Parallel Port Adapter
§ Provides a parallel port interface for Dallas iButtons
§ Compatible with low-power parallel ports
§ No external power required
§ Operates with DOS, Windows, Windows 95, Windows
NT, SCO UNIX, UNIXWARE, and HP_UX for
The DS1410E Parallel Port Adapter interfaces Dallas Semiconductor Authorization iButtons to host
computers via a PC parallel port. In conjunction with the iButton, the DS1410E provides a high security
storage vault for critical execution control information. Only users who posses an iButton can utilize the
software, preventing execution of unauthorized copies.
The modularity of the DS1994 allows for easy feature customization. The device supports the insertion of
two iButtons, which can be removed and replaced to vary functionality.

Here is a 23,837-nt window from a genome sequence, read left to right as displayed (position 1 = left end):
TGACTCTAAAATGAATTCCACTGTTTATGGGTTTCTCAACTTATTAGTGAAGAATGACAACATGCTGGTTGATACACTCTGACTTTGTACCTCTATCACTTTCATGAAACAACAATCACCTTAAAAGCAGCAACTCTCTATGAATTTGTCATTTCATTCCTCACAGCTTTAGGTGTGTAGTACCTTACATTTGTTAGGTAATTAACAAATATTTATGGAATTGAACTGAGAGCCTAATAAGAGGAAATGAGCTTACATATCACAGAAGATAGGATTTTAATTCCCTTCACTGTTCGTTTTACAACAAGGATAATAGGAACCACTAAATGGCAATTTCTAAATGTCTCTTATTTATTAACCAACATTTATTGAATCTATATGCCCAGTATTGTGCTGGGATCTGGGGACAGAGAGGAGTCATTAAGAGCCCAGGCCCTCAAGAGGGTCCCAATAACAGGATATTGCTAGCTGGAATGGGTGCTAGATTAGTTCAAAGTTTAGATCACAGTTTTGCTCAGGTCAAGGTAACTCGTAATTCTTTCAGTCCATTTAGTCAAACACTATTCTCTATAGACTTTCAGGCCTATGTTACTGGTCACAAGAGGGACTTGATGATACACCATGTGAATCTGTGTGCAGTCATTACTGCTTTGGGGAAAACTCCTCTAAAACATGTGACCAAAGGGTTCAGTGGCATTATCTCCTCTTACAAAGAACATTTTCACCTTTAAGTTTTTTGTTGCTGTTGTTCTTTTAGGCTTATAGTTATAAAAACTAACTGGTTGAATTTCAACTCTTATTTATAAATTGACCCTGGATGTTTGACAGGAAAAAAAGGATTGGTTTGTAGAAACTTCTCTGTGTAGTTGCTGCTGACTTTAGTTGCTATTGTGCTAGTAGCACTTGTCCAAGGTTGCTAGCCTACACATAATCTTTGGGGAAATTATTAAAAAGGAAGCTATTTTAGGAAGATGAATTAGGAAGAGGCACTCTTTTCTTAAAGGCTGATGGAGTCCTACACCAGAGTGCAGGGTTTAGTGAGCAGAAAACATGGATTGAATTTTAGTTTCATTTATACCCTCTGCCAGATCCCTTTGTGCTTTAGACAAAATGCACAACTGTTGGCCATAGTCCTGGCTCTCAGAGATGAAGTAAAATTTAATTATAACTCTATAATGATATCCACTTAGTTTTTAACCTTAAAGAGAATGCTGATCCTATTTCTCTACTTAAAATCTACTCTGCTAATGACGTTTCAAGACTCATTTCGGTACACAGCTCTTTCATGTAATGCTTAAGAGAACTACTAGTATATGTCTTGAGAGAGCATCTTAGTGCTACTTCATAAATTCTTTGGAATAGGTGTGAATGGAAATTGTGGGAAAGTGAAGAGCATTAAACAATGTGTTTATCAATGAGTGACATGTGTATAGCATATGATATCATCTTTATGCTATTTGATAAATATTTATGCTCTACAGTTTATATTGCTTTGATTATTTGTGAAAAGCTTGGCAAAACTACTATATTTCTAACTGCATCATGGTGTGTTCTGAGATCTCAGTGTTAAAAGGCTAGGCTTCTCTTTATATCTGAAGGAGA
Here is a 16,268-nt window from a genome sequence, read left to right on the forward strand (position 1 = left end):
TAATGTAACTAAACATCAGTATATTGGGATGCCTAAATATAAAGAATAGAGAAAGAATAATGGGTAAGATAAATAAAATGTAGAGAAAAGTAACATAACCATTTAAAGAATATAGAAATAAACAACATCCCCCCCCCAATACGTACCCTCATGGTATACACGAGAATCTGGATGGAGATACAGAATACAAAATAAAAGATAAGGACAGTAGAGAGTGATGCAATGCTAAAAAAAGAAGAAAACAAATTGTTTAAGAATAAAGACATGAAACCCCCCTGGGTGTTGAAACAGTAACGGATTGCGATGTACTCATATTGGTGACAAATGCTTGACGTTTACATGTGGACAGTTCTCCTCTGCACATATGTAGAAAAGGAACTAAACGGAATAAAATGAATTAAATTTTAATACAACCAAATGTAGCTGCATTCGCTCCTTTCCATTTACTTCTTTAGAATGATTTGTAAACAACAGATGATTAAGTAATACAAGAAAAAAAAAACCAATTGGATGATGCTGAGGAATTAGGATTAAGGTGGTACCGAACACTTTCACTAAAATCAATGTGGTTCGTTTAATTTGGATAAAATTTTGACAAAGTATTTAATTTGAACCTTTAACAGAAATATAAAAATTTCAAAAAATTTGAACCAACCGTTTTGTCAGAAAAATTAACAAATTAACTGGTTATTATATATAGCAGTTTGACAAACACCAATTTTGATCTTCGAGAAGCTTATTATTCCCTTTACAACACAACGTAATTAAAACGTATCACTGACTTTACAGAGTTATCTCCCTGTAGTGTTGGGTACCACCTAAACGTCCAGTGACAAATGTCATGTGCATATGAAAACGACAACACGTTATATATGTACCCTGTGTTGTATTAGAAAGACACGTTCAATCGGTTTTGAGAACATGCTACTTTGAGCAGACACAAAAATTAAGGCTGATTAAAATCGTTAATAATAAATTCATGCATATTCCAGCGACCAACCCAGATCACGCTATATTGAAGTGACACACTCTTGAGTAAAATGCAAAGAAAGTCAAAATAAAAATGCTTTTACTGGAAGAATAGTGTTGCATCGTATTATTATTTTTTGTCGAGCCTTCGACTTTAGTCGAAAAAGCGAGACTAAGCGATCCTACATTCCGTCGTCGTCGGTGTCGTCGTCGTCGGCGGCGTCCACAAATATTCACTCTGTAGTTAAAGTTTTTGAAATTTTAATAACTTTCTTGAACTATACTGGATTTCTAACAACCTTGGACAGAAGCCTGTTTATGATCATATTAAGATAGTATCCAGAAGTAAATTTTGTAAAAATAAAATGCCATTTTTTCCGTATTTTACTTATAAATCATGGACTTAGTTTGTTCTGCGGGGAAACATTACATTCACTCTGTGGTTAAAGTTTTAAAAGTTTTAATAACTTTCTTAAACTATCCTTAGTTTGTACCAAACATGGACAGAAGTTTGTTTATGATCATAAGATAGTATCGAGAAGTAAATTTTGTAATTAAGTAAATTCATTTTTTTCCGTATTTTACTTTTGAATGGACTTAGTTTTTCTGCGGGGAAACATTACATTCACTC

For example, a DS1994 Time iButton can be programmed for a 30-day expiration, issued with a
DS1410E and a software copy. The evaluator can be converted into a registered user by issuing a DS1991
Multi iButton and inserting it into the second receptacle. The DS1410E supports the same iButtons as
other Dallas port adapters. This allows standardization of any protection scheme across virtually all
hardware platforms, regardless of the operating system. The iButtons remain constant, and the port
adapters change according to the specific platform interface.
The DS1410k Development Kit contains access system software which must be linked with the
application software in order to complete integration. The support for the application development
environments and operating systems lies in the interface software of the access system. The access system
contains the low-level interface for communicating with the iButtons.
The DS1410E utilizes a DS1481 1-WireTM Bus Master to communicate with iButtons. The DS1481
generates either a read/write bit “time slot” or a reset on the I/O pin (1-Wire bus). The operation
performed is determined by the states of input pins 2 and 3 on the port adapter as follows:
Read 0, Read1, Write 1
logic high(see Figure 1)
logic high (see Figure 2)
logic low (See Figure 3)
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